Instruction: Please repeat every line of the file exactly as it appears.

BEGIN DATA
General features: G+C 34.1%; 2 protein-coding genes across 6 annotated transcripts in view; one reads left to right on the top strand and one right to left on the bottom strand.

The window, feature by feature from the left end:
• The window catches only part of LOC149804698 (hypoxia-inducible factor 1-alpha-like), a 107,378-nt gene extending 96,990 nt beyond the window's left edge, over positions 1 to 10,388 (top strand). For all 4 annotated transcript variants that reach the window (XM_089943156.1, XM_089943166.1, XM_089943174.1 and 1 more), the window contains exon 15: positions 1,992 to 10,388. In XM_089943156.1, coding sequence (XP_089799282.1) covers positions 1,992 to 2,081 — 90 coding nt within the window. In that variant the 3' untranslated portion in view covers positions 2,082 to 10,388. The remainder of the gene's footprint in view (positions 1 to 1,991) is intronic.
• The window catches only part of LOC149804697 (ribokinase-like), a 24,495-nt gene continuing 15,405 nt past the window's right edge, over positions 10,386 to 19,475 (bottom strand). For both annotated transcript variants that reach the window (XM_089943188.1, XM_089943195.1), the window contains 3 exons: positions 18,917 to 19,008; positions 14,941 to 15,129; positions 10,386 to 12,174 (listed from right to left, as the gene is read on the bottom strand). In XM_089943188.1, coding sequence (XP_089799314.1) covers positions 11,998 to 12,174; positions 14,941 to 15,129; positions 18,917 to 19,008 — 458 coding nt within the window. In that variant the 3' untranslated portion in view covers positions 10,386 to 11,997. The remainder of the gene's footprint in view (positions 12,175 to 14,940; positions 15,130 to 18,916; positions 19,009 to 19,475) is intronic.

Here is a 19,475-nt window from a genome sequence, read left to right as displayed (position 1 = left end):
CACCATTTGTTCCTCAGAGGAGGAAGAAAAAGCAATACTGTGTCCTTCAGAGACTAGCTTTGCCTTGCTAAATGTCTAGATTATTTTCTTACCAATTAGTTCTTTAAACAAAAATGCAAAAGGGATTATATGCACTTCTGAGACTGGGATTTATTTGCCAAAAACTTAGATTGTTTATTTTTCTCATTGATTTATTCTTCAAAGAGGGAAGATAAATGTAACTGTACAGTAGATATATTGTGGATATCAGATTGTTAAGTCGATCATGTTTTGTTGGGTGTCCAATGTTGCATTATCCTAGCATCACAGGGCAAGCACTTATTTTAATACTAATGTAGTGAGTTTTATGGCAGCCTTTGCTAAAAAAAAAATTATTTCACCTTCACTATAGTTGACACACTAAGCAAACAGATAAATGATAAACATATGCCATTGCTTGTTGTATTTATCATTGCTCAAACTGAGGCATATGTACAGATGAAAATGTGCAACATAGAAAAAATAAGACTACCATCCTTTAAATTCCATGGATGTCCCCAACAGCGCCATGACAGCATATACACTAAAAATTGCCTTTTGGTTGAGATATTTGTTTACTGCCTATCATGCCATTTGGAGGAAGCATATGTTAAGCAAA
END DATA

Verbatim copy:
General features: G+C 34.1%; 2 protein-coding genes across 6 annotated transcripts in view; one reads left to right on the top strand and one right to left on the bottom strand.

The window, feature by feature from the left end:
• The window catches only part of LOC149804698 (hypoxia-inducible factor 1-alpha-like), a 107,378-nt gene extending 96,990 nt beyond the window's left edge, over positions 1 to 10,388 (top strand). For all 4 annotated transcript variants that reach the window (XM_089943156.1, XM_089943166.1, XM_089943174.1 and 1 more), the window contains exon 15: positions 1,992 to 10,388. In XM_089943156.1, coding sequence (XP_089799282.1) covers positions 1,992 to 2,081 — 90 coding nt within the window. In that variant the 3' untranslated portion in view covers positions 2,082 to 10,388. The remainder of the gene's footprint in view (positions 1 to 1,991) is intronic.
• The window catches only part of LOC149804697 (ribokinase-like), a 24,495-nt gene continuing 15,405 nt past the window's right edge, over positions 10,386 to 19,475 (bottom strand). For both annotated transcript variants that reach the window (XM_089943188.1, XM_089943195.1), the window contains 3 exons: positions 18,917 to 19,008; positions 14,941 to 15,129; positions 10,386 to 12,174 (listed from right to left, as the gene is read on the bottom strand). In XM_089943188.1, coding sequence (XP_089799314.1) covers positions 11,998 to 12,174; positions 14,941 to 15,129; positions 18,917 to 19,008 — 458 coding nt within the window. In that variant the 3' untranslated portion in view covers positions 10,386 to 11,997. The remainder of the gene's footprint in view (positions 12,175 to 14,940; positions 15,130 to 18,916; positions 19,009 to 19,475) is intronic.

Here is a 19,475-nt window from a genome sequence, read left to right as displayed (position 1 = left end):
CACCATTTGTTCCTCAGAGGAGGAAGAAAAAGCAATACTGTGTCCTTCAGAGACTAGCTTTGCCTTGCTAAATGTCTAGATTATTTTCTTACCAATTAGTTCTTTAAACAAAAATGCAAAAGGGATTATATGCACTTCTGAGACTGGGATTTATTTGCCAAAAACTTAGATTGTTTATTTTTCTCATTGATTTATTCTTCAAAGAGGGAAGATAAATGTAACTGTACAGTAGATATATTGTGGATATCAGATTGTTAAGTCGATCATGTTTTGTTGGGTGTCCAATGTTGCATTATCCTAGCATCACAGGGCAAGCACTTATTTTAATACTAATGTAGTGAGTTTTATGGCAGCCTTTGCTAAAAAAAAAATTATTTCACCTTCACTATAGTTGACACACTAAGCAAACAGATAAATGATAAACATATGCCATTGCTTGTTGTATTTATCATTGCTCAAACTGAGGCATATGTACAGATGAAAATGTGCAACATAGAAAAAATAAGACTACCATCCTTTAAATTCCATGGATGTCCCCAACAGCGCCATGACAGCATATACACTAAAAATTGCCTTTTGGTTGAGATATTTGTTTACTGCCTATCATGCCATTTGGAGGAAGCATATGTTAAGCAAA